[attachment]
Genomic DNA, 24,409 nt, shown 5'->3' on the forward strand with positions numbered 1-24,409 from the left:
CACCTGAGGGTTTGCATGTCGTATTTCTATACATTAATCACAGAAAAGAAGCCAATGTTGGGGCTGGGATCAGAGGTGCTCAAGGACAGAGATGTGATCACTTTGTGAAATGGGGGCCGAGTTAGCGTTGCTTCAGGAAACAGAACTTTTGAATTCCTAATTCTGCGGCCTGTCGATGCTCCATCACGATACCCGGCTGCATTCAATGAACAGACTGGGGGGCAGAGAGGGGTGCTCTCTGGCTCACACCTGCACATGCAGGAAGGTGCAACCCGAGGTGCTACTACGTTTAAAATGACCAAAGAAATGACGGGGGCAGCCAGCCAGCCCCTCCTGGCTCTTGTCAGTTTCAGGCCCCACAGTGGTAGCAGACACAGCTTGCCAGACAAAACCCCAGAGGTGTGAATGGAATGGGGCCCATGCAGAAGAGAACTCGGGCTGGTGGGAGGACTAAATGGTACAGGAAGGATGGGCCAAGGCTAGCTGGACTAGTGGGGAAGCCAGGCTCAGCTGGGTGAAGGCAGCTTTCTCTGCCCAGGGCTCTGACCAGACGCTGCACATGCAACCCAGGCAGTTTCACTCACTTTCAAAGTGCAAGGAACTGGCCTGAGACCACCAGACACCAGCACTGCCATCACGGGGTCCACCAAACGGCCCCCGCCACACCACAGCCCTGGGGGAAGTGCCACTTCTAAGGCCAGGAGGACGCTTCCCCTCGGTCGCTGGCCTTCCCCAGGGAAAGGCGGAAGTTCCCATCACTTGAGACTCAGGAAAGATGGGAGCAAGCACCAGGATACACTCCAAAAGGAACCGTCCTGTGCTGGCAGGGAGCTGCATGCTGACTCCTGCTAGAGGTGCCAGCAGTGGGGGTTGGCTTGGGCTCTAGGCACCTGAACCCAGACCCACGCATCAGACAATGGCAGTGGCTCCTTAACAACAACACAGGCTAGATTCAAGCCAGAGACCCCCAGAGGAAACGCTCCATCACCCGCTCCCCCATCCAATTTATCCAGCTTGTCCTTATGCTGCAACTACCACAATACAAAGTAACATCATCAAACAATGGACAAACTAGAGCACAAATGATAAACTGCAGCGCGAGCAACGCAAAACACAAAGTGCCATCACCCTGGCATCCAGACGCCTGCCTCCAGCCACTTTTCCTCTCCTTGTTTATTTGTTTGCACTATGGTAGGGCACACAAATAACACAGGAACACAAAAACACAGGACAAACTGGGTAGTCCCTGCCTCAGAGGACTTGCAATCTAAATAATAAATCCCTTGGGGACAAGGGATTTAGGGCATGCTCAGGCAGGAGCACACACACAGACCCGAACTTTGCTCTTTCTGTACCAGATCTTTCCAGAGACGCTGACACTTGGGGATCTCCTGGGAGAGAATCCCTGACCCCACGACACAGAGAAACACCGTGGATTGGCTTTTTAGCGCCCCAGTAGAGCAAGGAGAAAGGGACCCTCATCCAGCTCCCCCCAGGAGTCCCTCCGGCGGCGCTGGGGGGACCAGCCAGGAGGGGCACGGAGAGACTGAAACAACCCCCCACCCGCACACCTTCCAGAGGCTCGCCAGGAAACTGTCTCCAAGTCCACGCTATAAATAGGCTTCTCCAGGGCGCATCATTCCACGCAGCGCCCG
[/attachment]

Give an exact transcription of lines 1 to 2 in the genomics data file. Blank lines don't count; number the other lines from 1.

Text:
Genomic DNA, 24,409 nt, shown 5'->3' on the forward strand with positions numbered 1-24,409 from the left:
CACCTGAGGGTTTGCATGTCGTATTTCTATACATTAATCACAGAAAAGAAGCCAATGTTGGGGCTGGGATCAGAGGTGCTCAAGGACAGAGATGTGATCACTTTGTGAAATGGGGGCCGAGTTAGCGTTGCTTCAGGAAACAGAACTTTTGAATTCCTAATTCTGCGGCCTGTCGATGCTCCATCACGATACCCGGCTGCATTCAATGAACAGACTGGGGGGCAGAGAGGGGTGCTCTCTGGCTCACACCTGCACATGCAGGAAGGTGCAACCCGAGGTGCTACTACGTTTAAAATGACCAAAGAAATGACGGGGGCAGCCAGCCAGCCCCTCCTGGCTCTTGTCAGTTTCAGGCCCCACAGTGGTAGCAGACACAGCTTGCCAGACAAAACCCCAGAGGTGTGAATGGAATGGGGCCCATGCAGAAGAGAACTCGGGCTGGTGGGAGGACTAAATGGTACAGGAAGGATGGGCCAAGGCTAGCTGGACTAGTGGGGAAGCCAGGCTCAGCTGGGTGAAGGCAGCTTTCTCTGCCCAGGGCTCTGACCAGACGCTGCACATGCAACCCAGGCAGTTTCACTCACTTTCAAAGTGCAAGGAACTGGCCTGAGACCACCAGACACCAGCACTGCCATCACGGGGTCCACCAAACGGCCCCCGCCACACCACAGCCCTGGGGGAAGTGCCACTTCTAAGGCCAGGAGGACGCTTCCCCTCGGTCGCTGGCCTTCCCCAGGGAAAGGCGGAAGTTCCCATCACTTGAGACTCAGGAAAGATGGGAGCAAGCACCAGGATACACTCCAAAAGGAACCGTCCTGTGCTGGCAGGGAGCTGCATGCTGACTCCTGCTAGAGGTGCCAGCAGTGGGGGTTGGCTTGGGCTCTAGGCACCTGAACCCAGACCCACGCATCAGACAATGGCAGTGGCTCCTTAACAACAACACAGGCTAGATTCAAGCCAGAGACCCCCAGAGGAAACGCTCCATCACCCGCTCCCCCATCCAATTTATCCAGCTTGTCCTTATGCTGCAACTACCACAATACAAAGTAACATCATCAAACAATGGACAAACTAGAGCACAAATGATAAACTGCAGCGCGAGCAACGCAAAACACAAAGTGCCATCACCCTGGCATCCAGACGCCTGCCTCCAGCCACTTTTCCTCTCCTTGTTTATTTGTTTGCACTATGGTAGGGCACACAAATAACACAGGAACACAAAAACACAGGACAAACTGGGTAGTCCCTGCCTCAGAGGACTTGCAATCTAAATAATAAATCCCTTGGGGACAAGGGATTTAGGGCATGCTCAGGCAGGAGCACACACACAGACCCGAACTTTGCTCTTTCTGTACCAGATCTTTCCAGAGACGCTGACACTTGGGGATCTCCTGGGAGAGAATCCCTGACCCCACGACACAGAGAAACACCGTGGATTGGCTTTTTAGCGCCCCAGTAGAGCAAGGAGAAAGGGACCCTCATCCAGCTCCCCCCAGGAGTCCCTCCGGCGGCGCTGGGGGGACCAGCCAGGAGGGGCACGGAGAGACTGAAACAACCCCCCACCCGCACACCTTCCAGAGGCTCGCCAGGAAACTGTCTCCAAGTCCACGCTATAAATAGGCTTCTCCAGGGCGCATCATTCCACGCAGCGCCCG